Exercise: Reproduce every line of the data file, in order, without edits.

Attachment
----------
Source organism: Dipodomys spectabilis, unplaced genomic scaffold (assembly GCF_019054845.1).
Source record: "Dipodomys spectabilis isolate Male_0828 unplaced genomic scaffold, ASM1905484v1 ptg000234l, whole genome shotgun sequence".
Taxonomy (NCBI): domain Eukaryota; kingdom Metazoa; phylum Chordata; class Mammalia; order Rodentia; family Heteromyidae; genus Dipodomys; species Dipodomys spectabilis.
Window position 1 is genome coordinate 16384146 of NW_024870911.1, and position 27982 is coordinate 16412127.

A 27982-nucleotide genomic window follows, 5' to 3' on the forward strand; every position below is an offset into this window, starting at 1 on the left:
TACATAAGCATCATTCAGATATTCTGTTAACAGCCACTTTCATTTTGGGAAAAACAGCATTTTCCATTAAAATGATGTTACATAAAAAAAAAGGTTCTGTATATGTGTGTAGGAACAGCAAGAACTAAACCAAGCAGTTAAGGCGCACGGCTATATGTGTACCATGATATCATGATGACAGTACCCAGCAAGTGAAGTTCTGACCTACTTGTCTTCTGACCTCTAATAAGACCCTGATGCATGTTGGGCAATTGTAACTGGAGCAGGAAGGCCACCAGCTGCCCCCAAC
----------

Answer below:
Source organism: Dipodomys spectabilis, unplaced genomic scaffold (assembly GCF_019054845.1).
Source record: "Dipodomys spectabilis isolate Male_0828 unplaced genomic scaffold, ASM1905484v1 ptg000234l, whole genome shotgun sequence".
Taxonomy (NCBI): domain Eukaryota; kingdom Metazoa; phylum Chordata; class Mammalia; order Rodentia; family Heteromyidae; genus Dipodomys; species Dipodomys spectabilis.
Window position 1 is genome coordinate 16384146 of NW_024870911.1, and position 27982 is coordinate 16412127.

A 27982-nucleotide genomic window follows, 5' to 3' on the forward strand; every position below is an offset into this window, starting at 1 on the left:
TACATAAGCATCATTCAGATATTCTGTTAACAGCCACTTTCATTTTGGGAAAAACAGCATTTTCCATTAAAATGATGTTACATAAAAAAAAAGGTTCTGTATATGTGTGTAGGAACAGCAAGAACTAAACCAAGCAGTTAAGGCGCACGGCTATATGTGTACCATGATATCATGATGACAGTACCCAGCAAGTGAAGTTCTGACCTACTTGTCTTCTGACCTCTAATAAGACCCTGATGCATGTTGGGCAATTGTAACTGGAGCAGGAAGGCCACCAGCTGCCCCCAAC